Wednesday, November 30, 2011

Amusing Ourselves to Death Discussion 6

Chapter 9: Reach Out and Elect Someone
1.      In this chapter, Postman says that “the fundamental metaphor for political discourse is the television commercial” (126). He wants “to show how it has devastated political discourse." What does he use as his baseline for evaluating not just political discourse but also science and liberal democracy (127)? Or to ask the question from a different angle, what does he see as the source of good political discourse?

2.      Why does the answer to #1 matter?

3.      Aristotle identified three pisteis, or forms of persuasion, in any speech situation: the presentation of the trustworthy character of the speaker, the logical argument set out, and the emotional effect created by the speaker (On Rhetoric, 1.2). Since I assume Postman would accept Aristotle as an authority on these matters, does Postman adequately account for all three means of persuasion?

4.      Postman makes the astute observation that “the television commercial is not at all about the character of products to be consumed. It is about the character of the consumers of products” (128). Later he says that great commercials “provide a slogan, a symbol or a focus that creates for viewers a comprehensive and compelling image of themselves” (135). Is it not true that political leaders have always functioned as visible embodiments of the polis (the city or community)? If so, what is bad about the way commercials structure political discourse?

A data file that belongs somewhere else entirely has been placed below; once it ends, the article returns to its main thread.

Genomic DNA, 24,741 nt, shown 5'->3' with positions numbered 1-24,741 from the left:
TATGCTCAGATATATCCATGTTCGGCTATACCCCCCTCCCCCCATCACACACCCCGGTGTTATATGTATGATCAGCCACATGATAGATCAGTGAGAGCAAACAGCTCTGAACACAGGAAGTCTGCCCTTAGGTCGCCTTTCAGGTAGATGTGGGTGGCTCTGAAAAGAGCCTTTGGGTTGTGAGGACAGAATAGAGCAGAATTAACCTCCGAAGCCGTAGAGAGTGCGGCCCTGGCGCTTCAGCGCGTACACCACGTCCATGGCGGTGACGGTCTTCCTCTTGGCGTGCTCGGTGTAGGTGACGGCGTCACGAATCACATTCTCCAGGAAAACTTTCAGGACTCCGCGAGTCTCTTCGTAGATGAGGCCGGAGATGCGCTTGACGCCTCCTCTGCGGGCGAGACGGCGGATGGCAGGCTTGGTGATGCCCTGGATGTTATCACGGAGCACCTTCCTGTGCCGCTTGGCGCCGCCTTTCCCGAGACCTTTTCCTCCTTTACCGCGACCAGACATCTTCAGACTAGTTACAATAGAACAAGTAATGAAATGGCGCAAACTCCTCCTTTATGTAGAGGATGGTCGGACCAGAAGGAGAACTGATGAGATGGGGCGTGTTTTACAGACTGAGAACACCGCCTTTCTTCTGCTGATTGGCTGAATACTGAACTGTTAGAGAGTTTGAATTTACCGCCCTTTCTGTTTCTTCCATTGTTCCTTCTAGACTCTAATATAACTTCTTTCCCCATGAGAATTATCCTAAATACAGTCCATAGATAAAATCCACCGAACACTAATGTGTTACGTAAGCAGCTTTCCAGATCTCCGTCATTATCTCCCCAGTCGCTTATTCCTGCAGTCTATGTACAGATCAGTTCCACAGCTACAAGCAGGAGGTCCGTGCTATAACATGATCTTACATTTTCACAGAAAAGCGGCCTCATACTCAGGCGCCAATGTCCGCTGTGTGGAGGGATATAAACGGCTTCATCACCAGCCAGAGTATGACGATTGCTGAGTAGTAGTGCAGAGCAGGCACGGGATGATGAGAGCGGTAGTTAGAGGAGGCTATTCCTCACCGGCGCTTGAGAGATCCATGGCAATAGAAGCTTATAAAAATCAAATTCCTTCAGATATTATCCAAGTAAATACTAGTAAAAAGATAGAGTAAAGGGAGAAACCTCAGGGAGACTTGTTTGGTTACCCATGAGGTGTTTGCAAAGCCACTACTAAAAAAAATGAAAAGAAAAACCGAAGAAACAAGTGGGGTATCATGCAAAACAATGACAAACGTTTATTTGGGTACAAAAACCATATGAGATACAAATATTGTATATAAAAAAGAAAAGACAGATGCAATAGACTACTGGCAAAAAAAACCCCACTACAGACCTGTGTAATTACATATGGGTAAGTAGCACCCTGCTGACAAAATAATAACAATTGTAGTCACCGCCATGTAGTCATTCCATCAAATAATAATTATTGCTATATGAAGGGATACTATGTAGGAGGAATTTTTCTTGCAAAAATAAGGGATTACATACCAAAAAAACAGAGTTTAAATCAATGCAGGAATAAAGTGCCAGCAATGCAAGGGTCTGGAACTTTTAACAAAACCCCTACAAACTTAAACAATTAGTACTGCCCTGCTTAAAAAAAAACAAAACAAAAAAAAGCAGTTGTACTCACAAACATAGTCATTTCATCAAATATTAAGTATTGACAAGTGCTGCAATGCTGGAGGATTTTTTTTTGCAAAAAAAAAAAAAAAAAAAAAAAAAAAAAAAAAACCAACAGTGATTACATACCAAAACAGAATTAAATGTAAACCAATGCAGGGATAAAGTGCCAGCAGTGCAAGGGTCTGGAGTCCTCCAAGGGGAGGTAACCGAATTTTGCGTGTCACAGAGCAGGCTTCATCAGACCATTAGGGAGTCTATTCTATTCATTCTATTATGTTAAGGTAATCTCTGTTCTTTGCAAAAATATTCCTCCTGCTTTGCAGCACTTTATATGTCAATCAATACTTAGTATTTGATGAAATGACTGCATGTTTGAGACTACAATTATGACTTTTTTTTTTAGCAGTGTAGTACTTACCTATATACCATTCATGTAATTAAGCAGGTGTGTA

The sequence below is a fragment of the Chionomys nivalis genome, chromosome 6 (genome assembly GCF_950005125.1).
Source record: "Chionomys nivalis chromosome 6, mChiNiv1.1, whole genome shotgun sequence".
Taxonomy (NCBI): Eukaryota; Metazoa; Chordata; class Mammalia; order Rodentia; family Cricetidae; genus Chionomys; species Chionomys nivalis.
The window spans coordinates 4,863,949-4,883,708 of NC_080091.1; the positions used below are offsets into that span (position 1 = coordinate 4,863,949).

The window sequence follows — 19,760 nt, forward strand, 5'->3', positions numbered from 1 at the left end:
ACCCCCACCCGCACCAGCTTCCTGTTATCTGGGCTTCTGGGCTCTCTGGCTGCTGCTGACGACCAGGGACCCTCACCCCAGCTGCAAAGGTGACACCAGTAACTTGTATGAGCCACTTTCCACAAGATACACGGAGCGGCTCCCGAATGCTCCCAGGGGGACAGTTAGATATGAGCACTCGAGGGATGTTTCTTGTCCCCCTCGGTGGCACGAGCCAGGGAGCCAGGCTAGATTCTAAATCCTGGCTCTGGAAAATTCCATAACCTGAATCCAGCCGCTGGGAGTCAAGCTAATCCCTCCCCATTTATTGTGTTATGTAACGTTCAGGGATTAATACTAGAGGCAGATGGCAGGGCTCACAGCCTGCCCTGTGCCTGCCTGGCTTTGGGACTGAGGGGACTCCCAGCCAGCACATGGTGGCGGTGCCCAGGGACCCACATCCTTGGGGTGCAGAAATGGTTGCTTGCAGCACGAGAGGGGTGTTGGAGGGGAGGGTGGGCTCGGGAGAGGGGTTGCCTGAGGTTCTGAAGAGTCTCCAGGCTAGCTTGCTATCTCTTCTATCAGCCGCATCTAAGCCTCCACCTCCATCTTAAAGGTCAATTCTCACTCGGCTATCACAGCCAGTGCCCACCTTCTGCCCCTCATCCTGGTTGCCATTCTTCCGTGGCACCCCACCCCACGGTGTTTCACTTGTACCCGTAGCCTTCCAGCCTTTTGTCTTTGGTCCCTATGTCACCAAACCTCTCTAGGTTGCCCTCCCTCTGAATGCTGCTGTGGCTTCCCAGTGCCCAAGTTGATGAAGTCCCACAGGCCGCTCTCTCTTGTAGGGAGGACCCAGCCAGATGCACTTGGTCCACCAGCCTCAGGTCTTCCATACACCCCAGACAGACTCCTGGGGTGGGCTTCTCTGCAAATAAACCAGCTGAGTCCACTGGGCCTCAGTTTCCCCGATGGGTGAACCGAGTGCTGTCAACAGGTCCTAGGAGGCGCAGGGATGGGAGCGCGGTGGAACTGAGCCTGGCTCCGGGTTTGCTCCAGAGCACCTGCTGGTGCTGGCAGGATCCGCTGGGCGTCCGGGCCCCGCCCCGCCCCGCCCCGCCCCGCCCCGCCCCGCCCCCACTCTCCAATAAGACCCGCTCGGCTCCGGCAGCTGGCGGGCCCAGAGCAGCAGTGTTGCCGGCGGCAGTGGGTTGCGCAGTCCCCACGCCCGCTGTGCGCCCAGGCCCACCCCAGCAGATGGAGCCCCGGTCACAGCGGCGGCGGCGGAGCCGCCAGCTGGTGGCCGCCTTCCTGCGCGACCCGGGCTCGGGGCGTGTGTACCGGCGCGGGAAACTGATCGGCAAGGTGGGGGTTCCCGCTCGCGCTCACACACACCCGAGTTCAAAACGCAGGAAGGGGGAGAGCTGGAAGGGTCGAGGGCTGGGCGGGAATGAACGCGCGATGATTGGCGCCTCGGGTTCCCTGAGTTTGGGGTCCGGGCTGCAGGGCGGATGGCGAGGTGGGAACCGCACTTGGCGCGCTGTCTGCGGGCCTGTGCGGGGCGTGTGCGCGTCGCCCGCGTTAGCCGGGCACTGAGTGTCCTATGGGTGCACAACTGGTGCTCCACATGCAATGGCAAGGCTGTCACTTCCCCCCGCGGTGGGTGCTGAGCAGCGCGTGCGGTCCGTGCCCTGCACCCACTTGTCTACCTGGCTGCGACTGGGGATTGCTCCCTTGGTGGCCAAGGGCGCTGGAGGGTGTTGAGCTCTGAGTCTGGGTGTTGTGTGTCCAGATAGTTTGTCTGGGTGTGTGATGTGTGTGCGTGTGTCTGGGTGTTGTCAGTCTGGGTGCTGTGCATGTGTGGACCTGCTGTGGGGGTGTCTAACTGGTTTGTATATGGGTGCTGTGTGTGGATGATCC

5.      Augustine said that a community is formed by common agreement on the objects of our love. What do our commercials, as well as our political discourse, tell us about the state of our community? What loves hold us together?

6.      What would a good model of political discourse in America look like? Could commercials have any appropriate function in that kind of discourse?

7.      Postman charges that television is “a medium which presents information in a form that renders it simplistic, nonsubstantive, nonhistorical and noncontextual; that is to say, information packaged as entertainment” (141). Is entertainment necessarily simplistic, nonsubstantive, nonhistorical, and noncontextual? If something is simplistic, nonsubstantive, nonhistorical, and noncontextual, can it even be “information,” much less entertainment? Would it be better to say that television presents a series of dramas or stories? How does this help us in understanding how to critically evaluate television and its effect upon our political discourse?

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